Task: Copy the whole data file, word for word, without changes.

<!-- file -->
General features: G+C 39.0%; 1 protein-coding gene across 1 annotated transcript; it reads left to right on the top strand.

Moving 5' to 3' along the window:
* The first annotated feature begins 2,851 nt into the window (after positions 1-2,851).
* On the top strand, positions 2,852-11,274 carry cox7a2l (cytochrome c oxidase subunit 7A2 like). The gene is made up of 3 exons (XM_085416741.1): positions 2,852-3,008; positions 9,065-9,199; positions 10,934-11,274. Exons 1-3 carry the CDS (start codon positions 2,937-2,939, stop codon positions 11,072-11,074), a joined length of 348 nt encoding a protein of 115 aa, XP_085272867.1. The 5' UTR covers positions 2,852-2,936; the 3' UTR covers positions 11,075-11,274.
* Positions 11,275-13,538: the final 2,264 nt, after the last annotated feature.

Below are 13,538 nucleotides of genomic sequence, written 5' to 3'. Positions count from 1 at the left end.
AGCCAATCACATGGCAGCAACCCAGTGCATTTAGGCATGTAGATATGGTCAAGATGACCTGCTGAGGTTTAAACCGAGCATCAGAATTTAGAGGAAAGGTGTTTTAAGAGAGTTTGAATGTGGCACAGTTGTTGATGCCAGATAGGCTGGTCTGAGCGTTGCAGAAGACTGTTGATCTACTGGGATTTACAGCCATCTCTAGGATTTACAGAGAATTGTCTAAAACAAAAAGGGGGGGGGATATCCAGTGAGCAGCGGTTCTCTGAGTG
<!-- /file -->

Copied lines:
General features: G+C 39.0%; 1 protein-coding gene across 1 annotated transcript; it reads left to right on the top strand.

Moving 5' to 3' along the window:
* The first annotated feature begins 2,851 nt into the window (after positions 1-2,851).
* On the top strand, positions 2,852-11,274 carry cox7a2l (cytochrome c oxidase subunit 7A2 like). The gene is made up of 3 exons (XM_085416741.1): positions 2,852-3,008; positions 9,065-9,199; positions 10,934-11,274. Exons 1-3 carry the CDS (start codon positions 2,937-2,939, stop codon positions 11,072-11,074), a joined length of 348 nt encoding a protein of 115 aa, XP_085272867.1. The 5' UTR covers positions 2,852-2,936; the 3' UTR covers positions 11,075-11,274.
* Positions 11,275-13,538: the final 2,264 nt, after the last annotated feature.

Below are 13,538 nucleotides of genomic sequence, written 5' to 3'. Positions count from 1 at the left end.
AGCCAATCACATGGCAGCAACCCAGTGCATTTAGGCATGTAGATATGGTCAAGATGACCTGCTGAGGTTTAAACCGAGCATCAGAATTTAGAGGAAAGGTGTTTTAAGAGAGTTTGAATGTGGCACAGTTGTTGATGCCAGATAGGCTGGTCTGAGCGTTGCAGAAGACTGTTGATCTACTGGGATTTACAGCCATCTCTAGGATTTACAGAGAATTGTCTAAAACAAAAAGGGGGGGGGATATCCAGTGAGCAGCGGTTCTCTGAGTG